The Star Malaysia - StarBiz

Velesto buoyed by new Hess contract


PETALING JAYA: Velesto Energy Bhd has plenty of work lined up for next year after winning a new contract last week, while it still renegotiat­es its two-year umbrella contract daily charter rate (DCR) with PETRONAS.

Velesto last week won a new contract from Hess Exploratio­n and Production Malaysia BV worth Us$135mil (Rm619mil), which will bode well for the group.

The work lined up for next year could help it achieve a minimum utilisatio­n rate of 70% to 80% if all the available days are filled.

It is also seen as a potential re-rating catalyst with strong upcoming third quarter 2022 (3Q22) and 4Q22 financial results, said CGSCIMB Research.

The new contract from Hess is for an integrated rig, drilling and completion (I-RDC) work scope for Hess’s North Malay Basin Full Field Developmen­t Campaign, in offshore Terengganu.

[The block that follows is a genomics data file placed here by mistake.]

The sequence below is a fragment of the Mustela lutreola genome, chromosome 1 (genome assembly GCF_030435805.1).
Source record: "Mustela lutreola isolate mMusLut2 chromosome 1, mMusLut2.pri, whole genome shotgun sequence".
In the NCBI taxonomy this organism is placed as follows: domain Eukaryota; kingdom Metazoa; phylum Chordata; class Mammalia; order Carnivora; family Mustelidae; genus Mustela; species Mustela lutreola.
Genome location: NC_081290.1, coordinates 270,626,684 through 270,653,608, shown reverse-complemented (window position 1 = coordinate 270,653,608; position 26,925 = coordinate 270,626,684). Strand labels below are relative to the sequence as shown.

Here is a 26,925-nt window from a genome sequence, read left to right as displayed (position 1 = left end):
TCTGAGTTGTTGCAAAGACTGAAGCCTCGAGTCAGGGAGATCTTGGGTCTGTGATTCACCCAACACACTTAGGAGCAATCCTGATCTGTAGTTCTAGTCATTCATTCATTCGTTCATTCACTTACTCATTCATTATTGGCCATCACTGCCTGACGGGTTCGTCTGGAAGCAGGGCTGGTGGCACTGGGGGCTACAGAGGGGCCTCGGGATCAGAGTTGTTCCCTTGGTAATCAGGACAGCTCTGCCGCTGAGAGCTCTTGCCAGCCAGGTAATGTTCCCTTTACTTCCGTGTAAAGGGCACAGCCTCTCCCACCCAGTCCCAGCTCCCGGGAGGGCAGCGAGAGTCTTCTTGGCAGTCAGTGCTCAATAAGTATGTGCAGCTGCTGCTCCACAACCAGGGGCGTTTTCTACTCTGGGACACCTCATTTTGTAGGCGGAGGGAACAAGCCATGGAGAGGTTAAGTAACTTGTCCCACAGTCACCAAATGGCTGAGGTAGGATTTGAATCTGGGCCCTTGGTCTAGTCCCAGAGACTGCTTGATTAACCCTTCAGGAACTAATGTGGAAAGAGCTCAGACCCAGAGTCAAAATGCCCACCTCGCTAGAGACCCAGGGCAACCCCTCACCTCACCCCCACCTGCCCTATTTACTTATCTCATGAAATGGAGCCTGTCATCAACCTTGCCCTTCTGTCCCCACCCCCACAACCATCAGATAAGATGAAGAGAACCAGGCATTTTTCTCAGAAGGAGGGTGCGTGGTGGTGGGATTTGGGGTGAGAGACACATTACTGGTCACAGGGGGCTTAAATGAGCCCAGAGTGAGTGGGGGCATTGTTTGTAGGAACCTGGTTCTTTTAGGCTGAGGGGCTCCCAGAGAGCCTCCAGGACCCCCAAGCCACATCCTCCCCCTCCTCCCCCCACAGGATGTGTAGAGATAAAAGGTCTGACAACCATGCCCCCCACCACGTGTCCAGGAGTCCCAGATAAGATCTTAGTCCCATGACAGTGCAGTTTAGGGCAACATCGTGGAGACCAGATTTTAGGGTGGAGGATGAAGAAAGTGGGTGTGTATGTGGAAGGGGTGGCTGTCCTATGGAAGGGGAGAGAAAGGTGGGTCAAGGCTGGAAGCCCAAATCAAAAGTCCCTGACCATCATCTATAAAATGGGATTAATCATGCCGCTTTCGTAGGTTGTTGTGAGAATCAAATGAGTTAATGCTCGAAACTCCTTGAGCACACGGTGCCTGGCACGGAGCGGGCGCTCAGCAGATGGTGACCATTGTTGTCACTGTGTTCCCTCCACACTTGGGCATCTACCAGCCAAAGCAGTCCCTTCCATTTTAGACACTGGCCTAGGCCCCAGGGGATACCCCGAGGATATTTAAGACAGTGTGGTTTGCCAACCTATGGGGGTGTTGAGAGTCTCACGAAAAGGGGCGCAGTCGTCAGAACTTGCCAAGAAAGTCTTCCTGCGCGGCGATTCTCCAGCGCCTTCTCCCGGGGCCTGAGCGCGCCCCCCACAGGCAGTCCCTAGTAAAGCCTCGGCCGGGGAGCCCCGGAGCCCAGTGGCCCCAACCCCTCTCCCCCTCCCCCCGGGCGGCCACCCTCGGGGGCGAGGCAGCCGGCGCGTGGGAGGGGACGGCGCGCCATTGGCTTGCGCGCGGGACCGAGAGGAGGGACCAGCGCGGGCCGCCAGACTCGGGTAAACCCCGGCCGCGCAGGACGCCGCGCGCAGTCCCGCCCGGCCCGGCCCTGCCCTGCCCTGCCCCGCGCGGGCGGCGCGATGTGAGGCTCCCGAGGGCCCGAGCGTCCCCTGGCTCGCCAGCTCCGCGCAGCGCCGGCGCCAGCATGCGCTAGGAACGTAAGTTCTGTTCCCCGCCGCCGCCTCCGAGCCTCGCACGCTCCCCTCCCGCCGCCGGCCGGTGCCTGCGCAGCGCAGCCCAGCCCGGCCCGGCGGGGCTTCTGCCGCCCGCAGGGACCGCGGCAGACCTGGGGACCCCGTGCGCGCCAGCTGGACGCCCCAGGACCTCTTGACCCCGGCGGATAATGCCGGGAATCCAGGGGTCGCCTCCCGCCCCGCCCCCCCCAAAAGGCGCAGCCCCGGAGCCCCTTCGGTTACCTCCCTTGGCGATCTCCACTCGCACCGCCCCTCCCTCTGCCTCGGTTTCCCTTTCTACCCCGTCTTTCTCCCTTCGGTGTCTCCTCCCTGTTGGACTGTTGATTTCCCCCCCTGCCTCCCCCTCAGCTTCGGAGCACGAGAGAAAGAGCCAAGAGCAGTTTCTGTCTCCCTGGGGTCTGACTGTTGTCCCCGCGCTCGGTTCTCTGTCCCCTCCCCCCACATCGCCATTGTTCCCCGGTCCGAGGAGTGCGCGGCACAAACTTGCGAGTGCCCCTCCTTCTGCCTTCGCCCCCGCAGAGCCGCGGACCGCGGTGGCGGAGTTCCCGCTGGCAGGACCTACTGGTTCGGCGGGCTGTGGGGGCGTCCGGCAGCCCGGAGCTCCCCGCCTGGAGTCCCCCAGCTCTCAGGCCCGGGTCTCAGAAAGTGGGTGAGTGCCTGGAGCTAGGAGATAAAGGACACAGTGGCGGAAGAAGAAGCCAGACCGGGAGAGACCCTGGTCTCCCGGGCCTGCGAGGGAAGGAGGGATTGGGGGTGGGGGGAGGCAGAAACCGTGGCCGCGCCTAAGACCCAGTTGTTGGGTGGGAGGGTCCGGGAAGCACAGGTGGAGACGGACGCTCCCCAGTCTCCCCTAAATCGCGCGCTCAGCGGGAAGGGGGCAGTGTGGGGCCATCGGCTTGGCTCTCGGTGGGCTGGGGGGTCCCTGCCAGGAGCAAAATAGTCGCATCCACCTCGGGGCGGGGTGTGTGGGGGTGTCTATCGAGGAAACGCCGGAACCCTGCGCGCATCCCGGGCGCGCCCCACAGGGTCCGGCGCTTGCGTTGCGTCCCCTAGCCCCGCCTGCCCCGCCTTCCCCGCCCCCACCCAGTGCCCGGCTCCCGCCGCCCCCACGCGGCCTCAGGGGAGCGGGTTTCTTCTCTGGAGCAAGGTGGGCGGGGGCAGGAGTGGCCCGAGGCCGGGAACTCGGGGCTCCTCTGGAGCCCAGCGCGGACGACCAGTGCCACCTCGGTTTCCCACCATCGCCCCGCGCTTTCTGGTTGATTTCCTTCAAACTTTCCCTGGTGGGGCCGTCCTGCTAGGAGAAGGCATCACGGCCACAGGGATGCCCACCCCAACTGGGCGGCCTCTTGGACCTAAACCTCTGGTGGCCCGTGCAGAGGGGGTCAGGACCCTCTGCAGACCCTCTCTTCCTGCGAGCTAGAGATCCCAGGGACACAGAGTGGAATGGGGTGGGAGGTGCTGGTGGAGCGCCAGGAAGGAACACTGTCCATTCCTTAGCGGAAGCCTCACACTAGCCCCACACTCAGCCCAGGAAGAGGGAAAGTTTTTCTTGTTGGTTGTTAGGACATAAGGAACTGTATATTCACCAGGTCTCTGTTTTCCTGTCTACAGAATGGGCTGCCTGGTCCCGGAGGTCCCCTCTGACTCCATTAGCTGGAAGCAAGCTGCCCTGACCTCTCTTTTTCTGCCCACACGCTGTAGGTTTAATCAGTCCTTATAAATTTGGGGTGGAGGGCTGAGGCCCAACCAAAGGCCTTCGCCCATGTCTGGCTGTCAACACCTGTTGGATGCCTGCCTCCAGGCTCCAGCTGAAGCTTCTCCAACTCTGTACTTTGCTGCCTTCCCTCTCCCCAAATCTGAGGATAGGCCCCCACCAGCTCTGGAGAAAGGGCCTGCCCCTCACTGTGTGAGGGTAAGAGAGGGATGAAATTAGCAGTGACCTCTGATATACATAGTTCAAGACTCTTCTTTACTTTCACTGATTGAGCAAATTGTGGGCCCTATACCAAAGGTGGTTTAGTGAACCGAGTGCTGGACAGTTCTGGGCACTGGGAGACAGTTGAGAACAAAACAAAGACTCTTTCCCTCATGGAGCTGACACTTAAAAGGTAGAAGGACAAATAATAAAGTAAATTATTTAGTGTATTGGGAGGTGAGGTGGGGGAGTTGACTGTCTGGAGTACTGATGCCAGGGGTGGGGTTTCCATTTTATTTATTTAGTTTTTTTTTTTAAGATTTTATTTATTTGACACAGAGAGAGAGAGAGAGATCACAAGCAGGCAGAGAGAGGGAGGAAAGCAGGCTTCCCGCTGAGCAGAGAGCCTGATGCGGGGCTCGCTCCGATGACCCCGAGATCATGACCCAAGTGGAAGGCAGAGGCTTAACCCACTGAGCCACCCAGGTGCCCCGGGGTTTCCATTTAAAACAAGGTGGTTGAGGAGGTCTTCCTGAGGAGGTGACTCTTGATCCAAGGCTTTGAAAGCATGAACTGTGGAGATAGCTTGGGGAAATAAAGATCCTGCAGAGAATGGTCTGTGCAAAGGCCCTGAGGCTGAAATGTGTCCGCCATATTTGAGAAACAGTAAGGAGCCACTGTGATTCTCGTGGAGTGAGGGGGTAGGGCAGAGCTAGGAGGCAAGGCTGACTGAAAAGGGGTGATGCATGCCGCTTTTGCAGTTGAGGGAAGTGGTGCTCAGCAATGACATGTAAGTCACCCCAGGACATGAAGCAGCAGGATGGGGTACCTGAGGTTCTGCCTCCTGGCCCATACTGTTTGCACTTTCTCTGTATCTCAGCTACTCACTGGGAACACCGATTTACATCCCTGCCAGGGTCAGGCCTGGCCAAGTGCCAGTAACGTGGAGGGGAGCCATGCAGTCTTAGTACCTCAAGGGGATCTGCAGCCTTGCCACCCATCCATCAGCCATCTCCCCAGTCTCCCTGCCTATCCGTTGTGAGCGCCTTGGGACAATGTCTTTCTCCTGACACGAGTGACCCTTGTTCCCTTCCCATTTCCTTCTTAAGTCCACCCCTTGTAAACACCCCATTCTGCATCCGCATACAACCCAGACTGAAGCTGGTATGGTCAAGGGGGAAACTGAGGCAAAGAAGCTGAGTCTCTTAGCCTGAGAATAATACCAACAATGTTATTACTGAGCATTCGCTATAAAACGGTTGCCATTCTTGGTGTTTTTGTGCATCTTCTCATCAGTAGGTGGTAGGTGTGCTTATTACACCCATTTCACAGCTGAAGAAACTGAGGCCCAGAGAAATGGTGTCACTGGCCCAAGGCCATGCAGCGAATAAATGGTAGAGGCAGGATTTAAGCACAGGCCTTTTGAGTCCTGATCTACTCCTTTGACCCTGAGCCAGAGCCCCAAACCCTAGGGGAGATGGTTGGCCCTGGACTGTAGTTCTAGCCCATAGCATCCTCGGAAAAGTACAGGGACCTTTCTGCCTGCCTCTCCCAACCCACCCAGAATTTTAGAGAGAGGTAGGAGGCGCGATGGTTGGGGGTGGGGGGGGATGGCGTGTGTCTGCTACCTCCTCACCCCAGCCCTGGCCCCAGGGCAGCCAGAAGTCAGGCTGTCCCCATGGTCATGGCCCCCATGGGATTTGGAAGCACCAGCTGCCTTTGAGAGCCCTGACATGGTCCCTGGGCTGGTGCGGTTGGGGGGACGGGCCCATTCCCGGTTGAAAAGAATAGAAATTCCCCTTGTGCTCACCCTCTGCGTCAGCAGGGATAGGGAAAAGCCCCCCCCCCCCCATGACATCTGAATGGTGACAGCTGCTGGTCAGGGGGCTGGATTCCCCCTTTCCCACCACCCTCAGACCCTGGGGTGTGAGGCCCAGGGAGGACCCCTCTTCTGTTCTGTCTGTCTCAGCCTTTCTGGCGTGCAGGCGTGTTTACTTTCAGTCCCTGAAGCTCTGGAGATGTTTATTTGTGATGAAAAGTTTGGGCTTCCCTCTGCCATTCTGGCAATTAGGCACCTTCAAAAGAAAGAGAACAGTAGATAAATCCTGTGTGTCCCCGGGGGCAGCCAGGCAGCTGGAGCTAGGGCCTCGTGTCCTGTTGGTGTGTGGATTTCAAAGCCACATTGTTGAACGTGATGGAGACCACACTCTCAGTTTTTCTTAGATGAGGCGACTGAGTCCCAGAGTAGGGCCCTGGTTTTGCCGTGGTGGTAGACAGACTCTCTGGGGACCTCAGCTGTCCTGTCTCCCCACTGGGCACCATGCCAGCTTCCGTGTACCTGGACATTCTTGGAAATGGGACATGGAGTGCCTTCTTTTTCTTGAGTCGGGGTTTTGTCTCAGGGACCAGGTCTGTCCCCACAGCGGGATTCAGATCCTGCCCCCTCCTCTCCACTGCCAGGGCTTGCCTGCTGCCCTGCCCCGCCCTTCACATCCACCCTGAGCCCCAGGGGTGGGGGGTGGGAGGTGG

Velesto will use the Naga 5 jack-up rig (JU) for the drilling portion of the contract, which CGSCIMB Research expects to last one-and-a-half years from late-october 2022 to late-april 2024. The I-RDC contract is significan­t for Velesto for three reasons, said CGS-CIMB Research.

The JU contract is its first long-term contract since the three-year Carigali-hess contract in 2019.

The rate being paid for the daily charter is significan­tly ahead of its own average. The contract is the first for Velesto where it is taking on the role of project manager to manage other contractor­s, in addition to Velesto’s own drilling services for those 14 wells, it said.

Based on the developmen­ts, the house raised its core net profit forecasts on higher utilisatio­n and DCR rate assumption­s for the immediate and also for the long term.

CGS-CIMB Research also retains its “add” call with a higher discounted cash flow-based target price of 17 sen per share as it expects Velesto to secure more drilling contracts and at a higher DCR in the coming months.

However, the downside risks cited include Velesto’s operating cost inflation could accelerate in the quarters ahead as rig utilisatio­n in Malaysia, South-east Asia, Middle East and India increases and the shortage of trained crew members becomes more acute.

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